Alexandria Housing and Redevelopment Authority could lose nearly $2 million annually if the U.S. Department of Housing and Urban Development carries through with its proposal to revamp the Section 8 housing assistance program.
"A current HUD proposal would replace the current voucher program with a new program they are calling "Flexible Voucher Program," ARHA's director, Housing Operations, Marye Ish, told the Board of Commissioners at their meeting Monday night. If approved by Congress, this would cost ARHA approximately 10 percent of its $18 million operating budget.
Nationally, "HUD's proposal would provide $1.6 billion less than what is needed in Fiscal Year 2005, to support the voucher program at its current level." Voucher funding would be cut by approximately $5 billion over the next four years, according to Ish.
"There are no provisions to adjust Section 8 fee formulas for inflation and renewal funding would not be tied to vouchers in use. Congress would set a funding level with public housing authorities similar to a block grant concept," she explained.
"Less funding could lead to hard choices and tenants would have to pay more of their income for rent. Vouchers may need to be targeted to families at higher income levels and subsidies to current families may need to be reduced," Ish warned.
"There is a very real possibility families would be displaced if this is approved," said William Dearman, executive director, ARHA. "HUD would give a block of money to housing authorities and those authorities would use the money as they see fit."
THE ALARM WAS first sounded two weeks ago when the Bush Administration proposed revamping the Section 8 program that provides rent vouchers to the nation's poor. It's a second attempt by the federal government to convert the program to a block grant formula.
Last year a similar proposal was made to give block monies to the states which in turn would fund local programs. This new scenario would bypass the states and go directly to the 3,000 public housing authorities. Housing authorities nationwide are opposed to the proposal, according to Dearman.
"This is just another way for HUD to get away with doing less," Dearman charged. "The real problem will occur with larger families in areas like Alexandria where rents are very high and they need larger apartments. This will cause more of these families to leave Alexandria to find more affordable housing elsewhere."
A. Melvin Miller, chairman, ARHA Board, pointed out, "This is only a proposal by HUD. It has not been approved by Congress and there is a lot of opposition on the Hill."
Housing Authorities and recipients of the vouchers have been urged to write their Senators and U.S. Representatives discouraging passage of the proposal, Ish explained. They have also been urged to brief local government leaders on the potential fiscal impact.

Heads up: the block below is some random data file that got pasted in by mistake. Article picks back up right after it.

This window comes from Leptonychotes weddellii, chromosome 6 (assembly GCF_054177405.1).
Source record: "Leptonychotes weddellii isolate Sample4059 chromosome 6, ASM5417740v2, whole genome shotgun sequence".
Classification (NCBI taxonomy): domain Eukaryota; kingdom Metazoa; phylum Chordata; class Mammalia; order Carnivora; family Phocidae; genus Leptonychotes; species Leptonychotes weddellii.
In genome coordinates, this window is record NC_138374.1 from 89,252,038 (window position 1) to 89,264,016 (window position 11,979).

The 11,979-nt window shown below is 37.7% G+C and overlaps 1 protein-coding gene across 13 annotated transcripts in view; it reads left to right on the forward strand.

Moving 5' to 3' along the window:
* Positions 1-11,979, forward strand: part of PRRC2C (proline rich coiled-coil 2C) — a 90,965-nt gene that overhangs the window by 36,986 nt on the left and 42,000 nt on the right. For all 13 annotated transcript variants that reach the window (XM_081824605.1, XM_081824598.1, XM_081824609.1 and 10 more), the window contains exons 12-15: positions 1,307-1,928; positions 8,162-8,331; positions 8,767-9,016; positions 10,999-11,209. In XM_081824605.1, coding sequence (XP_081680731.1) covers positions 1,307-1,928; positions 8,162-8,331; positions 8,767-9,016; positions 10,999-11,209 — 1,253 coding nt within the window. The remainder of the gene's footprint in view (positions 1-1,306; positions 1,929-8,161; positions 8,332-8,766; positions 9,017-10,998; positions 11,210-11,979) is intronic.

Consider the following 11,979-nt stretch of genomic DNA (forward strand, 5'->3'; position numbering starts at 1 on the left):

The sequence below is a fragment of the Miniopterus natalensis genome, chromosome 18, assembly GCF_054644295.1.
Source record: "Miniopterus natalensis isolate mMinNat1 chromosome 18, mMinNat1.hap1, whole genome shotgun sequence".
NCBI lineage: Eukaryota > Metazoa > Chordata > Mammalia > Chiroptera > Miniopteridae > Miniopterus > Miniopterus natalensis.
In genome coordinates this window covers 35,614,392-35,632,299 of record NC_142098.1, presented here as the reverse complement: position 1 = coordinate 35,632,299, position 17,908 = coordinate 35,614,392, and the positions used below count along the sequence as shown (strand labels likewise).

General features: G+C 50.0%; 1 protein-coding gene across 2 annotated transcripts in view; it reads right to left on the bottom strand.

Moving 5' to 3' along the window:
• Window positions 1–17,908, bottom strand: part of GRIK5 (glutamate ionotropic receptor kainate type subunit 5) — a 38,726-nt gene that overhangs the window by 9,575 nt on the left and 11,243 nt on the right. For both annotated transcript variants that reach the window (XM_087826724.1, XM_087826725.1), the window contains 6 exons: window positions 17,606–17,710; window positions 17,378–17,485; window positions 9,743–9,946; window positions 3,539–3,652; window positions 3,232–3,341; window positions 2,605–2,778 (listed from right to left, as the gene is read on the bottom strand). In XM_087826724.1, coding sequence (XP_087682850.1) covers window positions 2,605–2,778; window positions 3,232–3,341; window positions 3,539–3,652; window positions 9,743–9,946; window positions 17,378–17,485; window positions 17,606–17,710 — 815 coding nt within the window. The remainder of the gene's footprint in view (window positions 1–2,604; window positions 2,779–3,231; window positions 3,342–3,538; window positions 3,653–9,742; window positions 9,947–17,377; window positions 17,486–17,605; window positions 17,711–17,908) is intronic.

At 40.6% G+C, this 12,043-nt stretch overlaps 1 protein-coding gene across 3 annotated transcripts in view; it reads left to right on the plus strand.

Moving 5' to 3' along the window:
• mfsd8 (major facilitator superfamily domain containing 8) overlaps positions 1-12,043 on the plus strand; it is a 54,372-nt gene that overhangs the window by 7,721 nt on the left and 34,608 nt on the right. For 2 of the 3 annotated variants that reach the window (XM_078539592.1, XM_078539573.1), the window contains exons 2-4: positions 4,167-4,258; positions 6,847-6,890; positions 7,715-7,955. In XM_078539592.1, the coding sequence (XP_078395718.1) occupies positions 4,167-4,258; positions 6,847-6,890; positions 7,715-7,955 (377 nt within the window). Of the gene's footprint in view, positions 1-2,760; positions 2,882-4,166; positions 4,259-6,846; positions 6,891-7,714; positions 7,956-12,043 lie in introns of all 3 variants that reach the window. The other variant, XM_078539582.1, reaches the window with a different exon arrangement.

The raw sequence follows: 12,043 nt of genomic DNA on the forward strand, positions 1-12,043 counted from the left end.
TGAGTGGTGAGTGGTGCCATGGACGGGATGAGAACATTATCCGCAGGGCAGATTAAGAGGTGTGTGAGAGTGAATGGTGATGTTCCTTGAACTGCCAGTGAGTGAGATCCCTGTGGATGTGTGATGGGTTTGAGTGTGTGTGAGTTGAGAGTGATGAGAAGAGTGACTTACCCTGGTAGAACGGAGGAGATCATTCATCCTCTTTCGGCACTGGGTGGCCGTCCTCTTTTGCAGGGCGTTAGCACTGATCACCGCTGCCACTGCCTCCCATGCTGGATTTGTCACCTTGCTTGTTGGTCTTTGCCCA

"Alexandria City government has been informed of the HUD proposal. They have indicated they want to join us in protesting it," Miller told the Board.
One of the hardest hit elements of the ARHA budget would be in administrative fees, according to Dearman and Ish. "There will be less money to administer the program. We now get up to seven percent per two bedroom unit," Dearman explained.
HUD has claimed the proposed changes would offer local Authorities more flexibility and enable them to help more people. Opponents in Congress have maintained that it would hurt those recipients most in need of housing assistance.
Presently, Housing Authorities receive Section 8 vouchers based on a formula of need and availability of units. The vouchers are also portable by the recipients from one jurisdiction to another.
Alexandria has experienced past problems in utilization of vouchers due to high housing costs in the city. Many landlords do not accept them because their properties can bring higher prices on the open market. ARHA has been working with landlords to ease this problem.
Several committee chairs in Congress have indicated they are not prepared to discuss this proposal this year. The Public Housing Authorities Directors Association has come out against the proposal.
IN OTHER ACTIONS:
*Richard Storms, an ARHA resident, requested that the Alexandria Resident Council (ARC) be renamed in honor of its late president and member of the ARHA Board Thomas "Pete" Jones. Miller explained this could only be done by ARC itself since the ARHA Board does not control ARC. It operates under its own bylaws. There has been no ARC representative on the ARHA Board since Jones died last year due to inaction by the organization to select a representative.
*There was an in-depth discussion with the ARHA attorney pertaining to the adoption of updated trespassing rules applicable to ARHA property. It will be further discussed with city officials and the Alexandria Police Department.